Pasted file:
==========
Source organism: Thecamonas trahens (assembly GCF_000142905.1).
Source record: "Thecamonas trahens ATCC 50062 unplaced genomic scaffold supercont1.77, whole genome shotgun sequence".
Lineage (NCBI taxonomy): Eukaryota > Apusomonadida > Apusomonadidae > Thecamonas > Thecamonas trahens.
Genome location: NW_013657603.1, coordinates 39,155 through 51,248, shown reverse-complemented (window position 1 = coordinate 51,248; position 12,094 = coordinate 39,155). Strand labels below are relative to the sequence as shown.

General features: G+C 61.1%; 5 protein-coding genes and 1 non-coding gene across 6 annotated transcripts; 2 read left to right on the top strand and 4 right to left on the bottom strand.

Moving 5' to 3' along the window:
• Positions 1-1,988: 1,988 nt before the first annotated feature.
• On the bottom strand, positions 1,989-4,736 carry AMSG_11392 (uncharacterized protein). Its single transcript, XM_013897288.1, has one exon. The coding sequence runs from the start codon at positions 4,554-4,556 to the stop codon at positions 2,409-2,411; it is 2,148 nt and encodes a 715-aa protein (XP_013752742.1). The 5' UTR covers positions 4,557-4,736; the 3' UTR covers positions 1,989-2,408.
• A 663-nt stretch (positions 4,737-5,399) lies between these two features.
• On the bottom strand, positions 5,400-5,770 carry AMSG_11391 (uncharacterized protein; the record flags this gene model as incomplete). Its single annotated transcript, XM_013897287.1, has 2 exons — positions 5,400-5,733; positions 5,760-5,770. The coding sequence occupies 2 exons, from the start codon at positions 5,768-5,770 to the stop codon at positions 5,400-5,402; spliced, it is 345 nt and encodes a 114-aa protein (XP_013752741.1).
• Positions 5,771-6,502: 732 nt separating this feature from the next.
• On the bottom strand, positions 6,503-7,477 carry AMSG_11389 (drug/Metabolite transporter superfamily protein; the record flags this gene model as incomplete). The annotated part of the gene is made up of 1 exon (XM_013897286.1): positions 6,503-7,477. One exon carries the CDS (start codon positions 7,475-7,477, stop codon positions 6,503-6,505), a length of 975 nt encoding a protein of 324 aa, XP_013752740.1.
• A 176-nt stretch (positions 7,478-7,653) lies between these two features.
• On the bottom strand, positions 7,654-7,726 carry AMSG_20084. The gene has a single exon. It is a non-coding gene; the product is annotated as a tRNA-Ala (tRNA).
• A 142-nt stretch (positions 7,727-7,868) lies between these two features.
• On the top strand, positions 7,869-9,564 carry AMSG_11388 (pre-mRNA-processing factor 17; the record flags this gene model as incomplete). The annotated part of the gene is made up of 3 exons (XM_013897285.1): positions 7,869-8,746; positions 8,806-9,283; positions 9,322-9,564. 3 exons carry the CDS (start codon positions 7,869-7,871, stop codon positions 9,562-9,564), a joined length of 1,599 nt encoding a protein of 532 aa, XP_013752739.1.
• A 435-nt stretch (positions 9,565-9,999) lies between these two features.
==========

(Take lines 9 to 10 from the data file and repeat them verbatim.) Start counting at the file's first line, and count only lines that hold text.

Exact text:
• A 663-nt stretch (positions 4,737-5,399) lies between these two features.
• On the bottom strand, positions 5,400-5,770 carry AMSG_11391 (uncharacterized protein; the record flags this gene model as incomplete). Its single annotated transcript, XM_013897287.1, has 2 exons — positions 5,400-5,733; positions 5,760-5,770. The coding sequence occupies 2 exons, from the start codon at positions 5,768-5,770 to the stop codon at positions 5,400-5,402; spliced, it is 345 nt and encodes a 114-aa protein (XP_013752741.1).